Use the standard cell potential to calculate the free energy change for the cell reaction under standard conditions?

The details: 1. I have the reaction as $\setminus \textsf{Z n \left(s\right) + P {b}^{2 +} \setminus \leftrightarrow P b \left(s\right) + Z {n}^{2 +} \left(a q\right)}$ 2. The zinc reaction, being reversed, has $\setminus \texttt{0.76 V}$. The lead reaction is normal, and has $\setminus \texttt{- 0.13 V}$ 3. Both solutions are in $\setminus \texttt{0.10 M}$ concentration, so $\setminus \textsf{Q = \setminus \frac{\left[Z {n}^{2 +}\right]}{\left[P {b}^{2 +}\right]} = 1}$. The questions: Standard cell potential is $\setminus \textsf{{E}_{\text{cell}}^{o}}$, which means the free energy change is signified by $\setminus \textsf{\setminus \Delta {G}^{o}}$. ...then, should I be calculating for $\setminus \textcolor{\to m a \to}{\setminus \textsf{{E}_{\text{cell}}^{o}}}$ or $\setminus \textcolor{l i g h t s e a g r e e n}{\setminus \textsf{{E}_{\text{cell}}}}$ when a previous question asks "Calculate the potential for the cell used..." ? Also, what should the equilibrium constant be? Going ahead with the $\setminus \textsf{\setminus \Delta {G}^{o}}$ equations, I got $k \setminus \approx 1.84 \times {10}^{74}$. This is very large. I don't think I got the correct answer.

Aug 6, 2018

It doesn't matter. Since $Q = 1$, the current state of the reaction is that ${E}_{c e l l} = {E}_{c e l l}^{\circ}$ and $\Delta G = \Delta {G}^{\circ}$. You should be able to prove that that is true, and it should take you less than 2 minutes.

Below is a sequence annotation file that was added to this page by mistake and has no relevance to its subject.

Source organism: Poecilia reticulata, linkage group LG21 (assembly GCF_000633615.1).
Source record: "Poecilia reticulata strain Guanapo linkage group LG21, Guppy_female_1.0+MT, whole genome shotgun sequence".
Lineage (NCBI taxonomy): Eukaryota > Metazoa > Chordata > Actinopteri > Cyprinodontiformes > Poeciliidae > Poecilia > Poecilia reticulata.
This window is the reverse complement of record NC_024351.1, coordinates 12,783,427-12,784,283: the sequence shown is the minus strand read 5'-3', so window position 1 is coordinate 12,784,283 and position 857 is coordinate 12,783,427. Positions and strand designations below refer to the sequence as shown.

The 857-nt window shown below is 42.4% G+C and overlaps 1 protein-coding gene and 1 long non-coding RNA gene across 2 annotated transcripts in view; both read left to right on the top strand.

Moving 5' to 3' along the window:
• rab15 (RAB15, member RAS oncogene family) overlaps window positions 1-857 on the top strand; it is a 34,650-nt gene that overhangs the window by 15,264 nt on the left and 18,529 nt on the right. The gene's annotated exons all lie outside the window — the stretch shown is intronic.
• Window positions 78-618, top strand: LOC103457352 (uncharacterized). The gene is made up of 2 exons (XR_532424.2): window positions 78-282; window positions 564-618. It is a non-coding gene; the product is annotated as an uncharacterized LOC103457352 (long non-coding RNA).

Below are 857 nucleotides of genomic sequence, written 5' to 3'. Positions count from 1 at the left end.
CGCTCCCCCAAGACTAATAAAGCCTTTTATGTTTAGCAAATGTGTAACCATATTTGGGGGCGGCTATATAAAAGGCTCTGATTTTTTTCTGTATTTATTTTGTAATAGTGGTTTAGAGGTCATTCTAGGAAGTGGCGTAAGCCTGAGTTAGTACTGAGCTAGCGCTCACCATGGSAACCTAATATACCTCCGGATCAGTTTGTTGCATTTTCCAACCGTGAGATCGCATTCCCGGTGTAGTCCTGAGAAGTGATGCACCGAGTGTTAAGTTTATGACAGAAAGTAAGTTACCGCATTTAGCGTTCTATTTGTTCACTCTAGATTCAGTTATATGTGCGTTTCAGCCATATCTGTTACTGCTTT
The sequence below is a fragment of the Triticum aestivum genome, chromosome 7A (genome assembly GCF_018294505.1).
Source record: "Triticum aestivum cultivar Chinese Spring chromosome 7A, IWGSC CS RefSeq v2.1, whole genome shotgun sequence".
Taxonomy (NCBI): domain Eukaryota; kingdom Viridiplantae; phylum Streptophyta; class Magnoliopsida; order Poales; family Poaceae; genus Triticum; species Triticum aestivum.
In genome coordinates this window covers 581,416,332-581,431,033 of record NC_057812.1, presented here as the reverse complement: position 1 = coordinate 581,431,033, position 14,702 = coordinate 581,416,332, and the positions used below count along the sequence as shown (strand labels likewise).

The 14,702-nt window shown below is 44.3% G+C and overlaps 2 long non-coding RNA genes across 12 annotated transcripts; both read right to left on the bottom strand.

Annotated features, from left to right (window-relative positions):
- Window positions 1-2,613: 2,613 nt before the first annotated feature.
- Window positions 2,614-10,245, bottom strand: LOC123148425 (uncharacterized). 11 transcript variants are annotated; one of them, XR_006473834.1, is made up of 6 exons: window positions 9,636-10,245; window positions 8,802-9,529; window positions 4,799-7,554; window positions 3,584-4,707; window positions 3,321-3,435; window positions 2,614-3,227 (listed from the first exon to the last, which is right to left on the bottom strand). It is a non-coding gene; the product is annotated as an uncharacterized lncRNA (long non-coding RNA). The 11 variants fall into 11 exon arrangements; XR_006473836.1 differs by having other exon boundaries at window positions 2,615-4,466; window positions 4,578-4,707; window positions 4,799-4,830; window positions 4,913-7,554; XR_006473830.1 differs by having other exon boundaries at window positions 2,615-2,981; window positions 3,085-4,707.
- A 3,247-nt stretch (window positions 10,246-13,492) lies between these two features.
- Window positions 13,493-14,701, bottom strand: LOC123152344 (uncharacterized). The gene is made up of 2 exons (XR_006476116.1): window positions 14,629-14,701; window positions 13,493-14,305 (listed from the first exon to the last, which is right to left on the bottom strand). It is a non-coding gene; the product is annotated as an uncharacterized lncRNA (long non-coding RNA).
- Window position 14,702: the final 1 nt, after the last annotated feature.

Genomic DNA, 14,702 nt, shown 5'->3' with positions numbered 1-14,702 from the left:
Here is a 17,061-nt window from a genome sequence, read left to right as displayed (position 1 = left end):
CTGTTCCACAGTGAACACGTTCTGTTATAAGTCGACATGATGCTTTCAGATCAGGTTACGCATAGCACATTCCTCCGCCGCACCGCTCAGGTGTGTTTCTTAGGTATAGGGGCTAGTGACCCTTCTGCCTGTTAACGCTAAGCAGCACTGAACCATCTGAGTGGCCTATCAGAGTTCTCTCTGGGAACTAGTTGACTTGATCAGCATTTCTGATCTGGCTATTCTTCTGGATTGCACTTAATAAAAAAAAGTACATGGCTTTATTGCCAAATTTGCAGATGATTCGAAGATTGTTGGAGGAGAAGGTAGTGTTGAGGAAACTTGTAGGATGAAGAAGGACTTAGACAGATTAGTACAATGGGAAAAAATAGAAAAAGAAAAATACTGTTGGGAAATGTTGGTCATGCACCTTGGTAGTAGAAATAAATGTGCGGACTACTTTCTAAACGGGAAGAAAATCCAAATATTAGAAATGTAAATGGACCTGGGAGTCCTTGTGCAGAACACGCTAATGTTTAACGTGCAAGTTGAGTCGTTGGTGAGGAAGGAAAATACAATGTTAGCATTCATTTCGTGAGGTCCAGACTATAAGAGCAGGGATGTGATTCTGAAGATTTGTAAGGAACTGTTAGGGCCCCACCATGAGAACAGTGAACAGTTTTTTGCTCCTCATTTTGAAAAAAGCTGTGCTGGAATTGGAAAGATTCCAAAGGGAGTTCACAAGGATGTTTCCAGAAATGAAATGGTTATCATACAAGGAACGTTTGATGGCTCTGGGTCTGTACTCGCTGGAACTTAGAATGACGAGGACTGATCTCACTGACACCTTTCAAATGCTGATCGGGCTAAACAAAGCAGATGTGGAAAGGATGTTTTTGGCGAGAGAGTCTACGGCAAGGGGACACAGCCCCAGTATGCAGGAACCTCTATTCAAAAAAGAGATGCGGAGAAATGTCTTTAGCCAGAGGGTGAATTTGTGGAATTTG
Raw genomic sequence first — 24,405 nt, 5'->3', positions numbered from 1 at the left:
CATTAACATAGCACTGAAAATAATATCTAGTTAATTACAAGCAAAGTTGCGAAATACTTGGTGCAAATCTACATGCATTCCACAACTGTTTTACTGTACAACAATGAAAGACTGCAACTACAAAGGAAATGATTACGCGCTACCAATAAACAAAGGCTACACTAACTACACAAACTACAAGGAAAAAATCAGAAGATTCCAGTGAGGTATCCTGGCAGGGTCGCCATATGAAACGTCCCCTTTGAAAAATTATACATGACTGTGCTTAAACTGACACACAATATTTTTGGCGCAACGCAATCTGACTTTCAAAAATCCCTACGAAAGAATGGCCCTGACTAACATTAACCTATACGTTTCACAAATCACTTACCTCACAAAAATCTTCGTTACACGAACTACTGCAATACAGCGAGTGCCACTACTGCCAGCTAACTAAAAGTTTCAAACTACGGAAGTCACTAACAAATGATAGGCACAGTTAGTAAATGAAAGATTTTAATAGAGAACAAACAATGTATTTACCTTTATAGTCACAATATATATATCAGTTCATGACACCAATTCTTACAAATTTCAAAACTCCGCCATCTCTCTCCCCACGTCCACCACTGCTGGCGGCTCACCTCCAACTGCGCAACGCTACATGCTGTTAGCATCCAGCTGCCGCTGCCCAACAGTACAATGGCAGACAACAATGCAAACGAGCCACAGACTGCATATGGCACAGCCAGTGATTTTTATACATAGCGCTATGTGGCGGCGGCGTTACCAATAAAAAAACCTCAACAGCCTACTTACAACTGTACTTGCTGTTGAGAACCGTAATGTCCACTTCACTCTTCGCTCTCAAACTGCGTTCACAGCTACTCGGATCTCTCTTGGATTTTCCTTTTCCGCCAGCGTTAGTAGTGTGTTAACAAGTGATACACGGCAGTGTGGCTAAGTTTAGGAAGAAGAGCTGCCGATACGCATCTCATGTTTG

Calculate ${E}_{c e l l}^{\circ}$, like the question suggests. As I mentioned earlier, the no-brainer way is to subtract the less positive from the more positive ${E}_{red}^{\circ}$.

E_(cell)^@ = -"0.13 V" - (-"0.76 V")

$=$ $\text{0.63 V}$

So, the standard Gibbs' free energy change is just

$\textcolor{b l u e}{\Delta {G}^{\circ}} = - n F {E}_{c e l l}^{\circ}$

= -("2 mol e"^(-))/("1 mol atoms") cdot "96485 C/mol e"^(-) cdot "0.63 V"

$= - 1.22 \times {10}^{5} \text{J/mol}$

$= \textcolor{b l u e}{- \text{122 kJ/mol}}$

which is clearly a very spontaneous reaction. Hence, ${K}_{c}$ SHOULD be huge.

At equilibrium, we know already that $\Delta G = 0$ (but it does NOT mean that $\Delta {G}^{\circ} = 0$!), and that $Q = K$, so that

$\Delta {G}^{\circ} = - R T \ln K$

and thus

$\textcolor{b l u e}{{K}_{c}} = {e}^{- \Delta {G}^{\circ} / R T}$

$= {e}^{- \left(- \text{122 kJ/mol")//("0.008314 kJ/mol"cdot "K" cdot "298.15 K}\right)}$

$= \textcolor{b l u e}{1.99 \times {10}^{21}}$